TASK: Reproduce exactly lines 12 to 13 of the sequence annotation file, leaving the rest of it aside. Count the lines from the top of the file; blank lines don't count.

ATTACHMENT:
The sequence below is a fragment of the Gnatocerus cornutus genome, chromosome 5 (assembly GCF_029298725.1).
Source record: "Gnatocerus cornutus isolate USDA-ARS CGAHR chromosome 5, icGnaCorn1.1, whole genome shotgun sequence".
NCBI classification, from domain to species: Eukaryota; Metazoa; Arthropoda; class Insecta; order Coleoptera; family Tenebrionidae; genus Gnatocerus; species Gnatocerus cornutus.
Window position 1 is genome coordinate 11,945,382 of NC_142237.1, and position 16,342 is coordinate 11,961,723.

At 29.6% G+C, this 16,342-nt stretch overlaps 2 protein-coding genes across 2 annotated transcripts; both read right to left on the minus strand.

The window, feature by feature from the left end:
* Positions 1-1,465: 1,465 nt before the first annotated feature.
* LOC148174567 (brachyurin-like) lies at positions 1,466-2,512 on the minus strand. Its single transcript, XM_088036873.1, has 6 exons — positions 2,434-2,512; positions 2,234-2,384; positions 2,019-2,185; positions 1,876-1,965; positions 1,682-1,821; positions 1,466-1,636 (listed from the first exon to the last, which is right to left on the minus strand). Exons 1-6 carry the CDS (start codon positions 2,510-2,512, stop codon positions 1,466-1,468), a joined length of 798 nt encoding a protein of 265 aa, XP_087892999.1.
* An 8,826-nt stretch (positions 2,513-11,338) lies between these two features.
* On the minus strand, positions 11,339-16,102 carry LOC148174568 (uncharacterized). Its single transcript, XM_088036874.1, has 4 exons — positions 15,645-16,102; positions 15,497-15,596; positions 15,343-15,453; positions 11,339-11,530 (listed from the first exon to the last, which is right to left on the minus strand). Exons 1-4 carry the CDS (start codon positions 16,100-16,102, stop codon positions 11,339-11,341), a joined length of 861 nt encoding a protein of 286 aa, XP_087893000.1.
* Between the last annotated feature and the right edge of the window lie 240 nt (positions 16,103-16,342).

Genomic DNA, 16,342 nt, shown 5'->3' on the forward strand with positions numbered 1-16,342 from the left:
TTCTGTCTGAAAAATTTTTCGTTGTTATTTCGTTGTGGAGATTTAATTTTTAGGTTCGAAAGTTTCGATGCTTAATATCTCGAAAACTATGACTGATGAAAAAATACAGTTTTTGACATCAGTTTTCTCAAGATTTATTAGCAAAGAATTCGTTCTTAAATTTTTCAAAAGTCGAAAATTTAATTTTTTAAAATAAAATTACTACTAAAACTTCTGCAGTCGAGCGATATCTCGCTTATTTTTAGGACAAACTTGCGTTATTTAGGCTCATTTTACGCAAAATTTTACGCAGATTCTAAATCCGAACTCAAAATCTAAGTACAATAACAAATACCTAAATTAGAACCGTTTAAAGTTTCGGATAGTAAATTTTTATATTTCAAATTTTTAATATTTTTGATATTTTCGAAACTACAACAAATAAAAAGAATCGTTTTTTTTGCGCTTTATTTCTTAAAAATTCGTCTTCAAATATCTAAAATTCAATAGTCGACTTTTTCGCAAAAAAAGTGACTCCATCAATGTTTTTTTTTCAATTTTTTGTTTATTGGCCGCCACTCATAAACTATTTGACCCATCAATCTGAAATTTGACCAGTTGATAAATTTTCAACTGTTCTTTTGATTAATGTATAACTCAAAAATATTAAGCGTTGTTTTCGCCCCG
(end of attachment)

Genomic DNA, 16,342 nt, shown 5'->3' on the forward strand with positions numbered 1-16,342 from the left:
TTCTGTCTGAAAAATTTTTCGTTGTTATTTCGTTGTGGAGATTTAATTTTTAGGTTCGAAAGTTTCGATGCTTAATATCTCGAAAACTATGACTGATGAAAAAATACAGTTTTTGACATCAGTTTTCTCAAGATTTATTAGCAAAGAATTCGTTCTTAAATTTTTCAAAAGTCGAAAATTTAATTTTTTAAAATAAAATTACTACTAAAACTTCTGCAGTCGAGCGATATCTCGCTTATTTTTAGGACAAACTTGCGTTATTTAGGCTCATTTTACGCAAAATTTTACGCAGATTCTAAATCCGAACTCAAAATCTAAGTACAATAACAAATACCTAAATTAGAACCGTTTAAAGTTTCGGATAGTAAATTTTTATATTTCAAATTTTTAATATTTTTGATATTTTCGAAACTACAACAAATAAAAAGAATCGTTTTTTTTGCGCTTTATTTCTTAAAAATTCGTCTTCAAATATCTAAAATTCAATAGTCGACTTTTTCGCAAAAAAAGTGACTCCATCAATGTTTTTTTTTCAATTTTTTGTTTATTGGCCGCCACTCATAAACTATTTGACCCATCAATCTGAAATTTGACCAGTTGATAAATTTTCAACTGTTCTTTTGATTAATGTATAACTCAAAAATATTAAGCGTTGTTTTCGCCCCG